U-turn over prostate cancer drug after price change

Patients with prostate cancer in England will now have early access to a drug that can delay the need for chemotherapy.

The National Institute for Health and Care Excellence (NICE) now agrees that abiraterone is affordable.

It had previously said the treatment was not cost-effective for the NHS until cancers were more advanced.

The drug costs £3,000 a month, but a lower price has been agreed with the manufacturer Janssen.

Janssen also submitted fresh data about the drug’s effectiveness to NICE.

Abiraterone, also known as Zytiga, is a hormone therapy, and unlike chemotherapy which kills the cancerous cells, it stops more testosterone from reaching the prostate gland to stifle the tumour.

Long-awaited

It is already used at the end-of-life after chemotherapy as it can give patients an extra few months.

But NICE had previously said it could not justify giving the drug to patients with earlier stage disease, even though such patients in Scotland did have access to it.

Instead, patients in England had to rely on their doctors applying to the Cancer Drugs Fund, a special pot set aside for cancer drugs not routinely available on the NHS.

Now NICE says the new evidence submitted by Janssen means it can offer the drug to more patients – those with spreading prostate cancer who have only mild symptoms and who have not responded to androgen deprivation therapy and have not yet been offered chemotherapy.

It is estimated that 5,900 people with this category of prostate cancer might be eligible each year in England.

Prof Carole Longson, from NICE, said: “There are few treatments available for patients at this stage of prostate cancer so this is very good news.”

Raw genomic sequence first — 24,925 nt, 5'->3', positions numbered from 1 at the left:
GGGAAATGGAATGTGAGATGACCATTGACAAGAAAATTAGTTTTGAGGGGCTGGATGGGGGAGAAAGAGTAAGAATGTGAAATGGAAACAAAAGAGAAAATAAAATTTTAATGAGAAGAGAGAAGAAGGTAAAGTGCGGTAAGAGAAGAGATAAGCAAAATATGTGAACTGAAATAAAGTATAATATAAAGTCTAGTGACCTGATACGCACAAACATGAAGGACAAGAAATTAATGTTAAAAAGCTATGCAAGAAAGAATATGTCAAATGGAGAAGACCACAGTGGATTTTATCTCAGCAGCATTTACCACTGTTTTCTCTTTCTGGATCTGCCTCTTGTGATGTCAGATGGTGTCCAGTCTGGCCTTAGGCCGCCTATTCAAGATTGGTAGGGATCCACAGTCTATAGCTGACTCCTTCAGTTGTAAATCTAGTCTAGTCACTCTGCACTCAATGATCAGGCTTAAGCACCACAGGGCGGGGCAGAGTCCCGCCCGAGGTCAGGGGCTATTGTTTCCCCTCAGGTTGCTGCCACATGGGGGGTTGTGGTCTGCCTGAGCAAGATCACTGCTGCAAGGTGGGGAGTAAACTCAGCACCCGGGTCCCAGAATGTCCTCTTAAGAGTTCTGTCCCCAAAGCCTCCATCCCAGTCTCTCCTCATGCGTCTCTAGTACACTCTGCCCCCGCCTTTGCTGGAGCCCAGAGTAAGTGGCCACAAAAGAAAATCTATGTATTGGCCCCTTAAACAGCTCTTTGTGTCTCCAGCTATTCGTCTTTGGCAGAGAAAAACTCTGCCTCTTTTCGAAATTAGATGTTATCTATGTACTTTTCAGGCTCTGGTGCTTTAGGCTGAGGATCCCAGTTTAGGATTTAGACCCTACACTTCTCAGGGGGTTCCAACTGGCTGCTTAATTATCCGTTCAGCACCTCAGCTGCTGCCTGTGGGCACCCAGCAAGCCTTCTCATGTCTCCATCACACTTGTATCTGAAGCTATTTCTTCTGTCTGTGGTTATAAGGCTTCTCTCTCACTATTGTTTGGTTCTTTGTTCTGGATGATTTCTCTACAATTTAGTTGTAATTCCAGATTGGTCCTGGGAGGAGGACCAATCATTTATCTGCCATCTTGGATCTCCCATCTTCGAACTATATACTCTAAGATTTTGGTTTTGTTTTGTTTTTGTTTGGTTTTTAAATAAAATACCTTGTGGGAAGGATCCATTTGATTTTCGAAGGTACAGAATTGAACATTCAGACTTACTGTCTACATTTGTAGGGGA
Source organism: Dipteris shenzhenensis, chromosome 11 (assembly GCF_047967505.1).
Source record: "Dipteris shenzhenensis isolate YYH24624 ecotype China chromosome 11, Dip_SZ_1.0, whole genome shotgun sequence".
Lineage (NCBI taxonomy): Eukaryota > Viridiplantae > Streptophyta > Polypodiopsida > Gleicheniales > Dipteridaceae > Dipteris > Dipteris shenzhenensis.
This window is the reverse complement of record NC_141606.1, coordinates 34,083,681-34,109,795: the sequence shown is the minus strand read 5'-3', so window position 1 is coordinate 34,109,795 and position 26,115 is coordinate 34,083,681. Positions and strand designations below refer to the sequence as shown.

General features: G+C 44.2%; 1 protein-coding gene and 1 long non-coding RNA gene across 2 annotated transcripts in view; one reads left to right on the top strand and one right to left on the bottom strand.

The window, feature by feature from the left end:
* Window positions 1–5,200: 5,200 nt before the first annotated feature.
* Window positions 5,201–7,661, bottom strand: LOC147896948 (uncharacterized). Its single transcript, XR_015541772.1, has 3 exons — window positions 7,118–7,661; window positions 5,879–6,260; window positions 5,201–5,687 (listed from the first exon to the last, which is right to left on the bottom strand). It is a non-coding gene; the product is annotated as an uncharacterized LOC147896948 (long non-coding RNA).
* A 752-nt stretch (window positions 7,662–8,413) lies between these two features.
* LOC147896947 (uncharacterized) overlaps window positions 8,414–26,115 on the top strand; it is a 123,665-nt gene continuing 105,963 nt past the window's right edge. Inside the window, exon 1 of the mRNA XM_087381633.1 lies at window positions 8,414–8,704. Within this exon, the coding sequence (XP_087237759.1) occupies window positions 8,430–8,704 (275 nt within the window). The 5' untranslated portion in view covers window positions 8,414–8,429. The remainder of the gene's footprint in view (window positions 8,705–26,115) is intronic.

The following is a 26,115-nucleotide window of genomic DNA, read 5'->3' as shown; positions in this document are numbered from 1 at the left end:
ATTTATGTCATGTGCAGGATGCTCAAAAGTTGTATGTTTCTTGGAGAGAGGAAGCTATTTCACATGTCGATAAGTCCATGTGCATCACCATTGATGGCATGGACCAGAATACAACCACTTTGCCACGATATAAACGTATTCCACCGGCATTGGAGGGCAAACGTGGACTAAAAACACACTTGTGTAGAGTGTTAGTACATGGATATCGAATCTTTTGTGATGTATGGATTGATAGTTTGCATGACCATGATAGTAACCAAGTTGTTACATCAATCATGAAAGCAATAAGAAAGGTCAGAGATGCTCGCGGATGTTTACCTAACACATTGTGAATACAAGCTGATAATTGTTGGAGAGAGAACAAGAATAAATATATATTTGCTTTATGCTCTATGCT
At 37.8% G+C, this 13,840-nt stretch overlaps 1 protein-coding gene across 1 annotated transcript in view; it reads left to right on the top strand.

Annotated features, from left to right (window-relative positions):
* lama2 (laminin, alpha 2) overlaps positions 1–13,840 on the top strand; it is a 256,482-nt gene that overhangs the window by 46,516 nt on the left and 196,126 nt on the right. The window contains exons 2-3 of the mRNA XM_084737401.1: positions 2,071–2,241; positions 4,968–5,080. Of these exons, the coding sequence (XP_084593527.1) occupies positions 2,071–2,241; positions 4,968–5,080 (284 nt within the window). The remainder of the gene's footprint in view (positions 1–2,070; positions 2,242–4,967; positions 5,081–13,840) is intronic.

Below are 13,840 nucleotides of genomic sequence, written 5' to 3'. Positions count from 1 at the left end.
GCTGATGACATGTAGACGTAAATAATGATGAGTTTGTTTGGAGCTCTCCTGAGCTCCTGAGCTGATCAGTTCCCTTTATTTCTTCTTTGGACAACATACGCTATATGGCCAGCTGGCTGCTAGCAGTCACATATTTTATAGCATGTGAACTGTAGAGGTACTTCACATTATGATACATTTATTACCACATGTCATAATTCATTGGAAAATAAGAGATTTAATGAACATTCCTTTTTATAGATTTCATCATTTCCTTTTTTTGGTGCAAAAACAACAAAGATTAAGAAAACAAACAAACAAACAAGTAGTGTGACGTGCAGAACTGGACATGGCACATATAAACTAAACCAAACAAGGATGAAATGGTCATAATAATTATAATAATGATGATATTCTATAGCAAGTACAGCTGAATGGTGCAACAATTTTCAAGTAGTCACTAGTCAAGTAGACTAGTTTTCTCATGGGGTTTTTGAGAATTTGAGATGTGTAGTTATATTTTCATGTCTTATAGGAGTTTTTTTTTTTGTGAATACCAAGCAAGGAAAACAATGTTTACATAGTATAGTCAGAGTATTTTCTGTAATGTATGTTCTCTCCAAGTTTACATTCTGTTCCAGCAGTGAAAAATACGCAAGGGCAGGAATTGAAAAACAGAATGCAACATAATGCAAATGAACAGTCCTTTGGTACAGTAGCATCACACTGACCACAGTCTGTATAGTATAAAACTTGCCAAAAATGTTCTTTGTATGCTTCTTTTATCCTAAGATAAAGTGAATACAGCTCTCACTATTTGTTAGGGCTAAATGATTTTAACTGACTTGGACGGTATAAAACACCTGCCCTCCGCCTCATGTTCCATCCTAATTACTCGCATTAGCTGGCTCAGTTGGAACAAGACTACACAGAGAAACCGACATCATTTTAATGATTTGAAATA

Heather Blake, from Prostate Cancer UK, said: “This long awaited decision is fantastic news and brings an end to years of uncertainty for men and their loved ones. After 18 months our calls have finally been heard as NICE and the manufacturer have managed to negotiate a way forward. However it cannot continue to take so ludicrously long to get men what they need.

“If the newly reformed drug appraisal process really is to work better for men, manufacturers must present best value for money first time around while greater flexibility from NICE must come as standard. We need to see much more focus on what patients need and deserve, otherwise men will men will lose out as they continue to be caught in the middle.”

The NHS in Wales is expected to adopt the English guidance.

The new price for the drug on the NHS in England is £2,300 for 120 tablets, which is 30 days’ supply.

Under the agreed discount, the NHS pays for the first 10 months of treatment with abiraterone. For people who remain on treatment for more than 10 months, Janssen will rebate the drug cost of abiraterone from the 11th month until the end of treatment.

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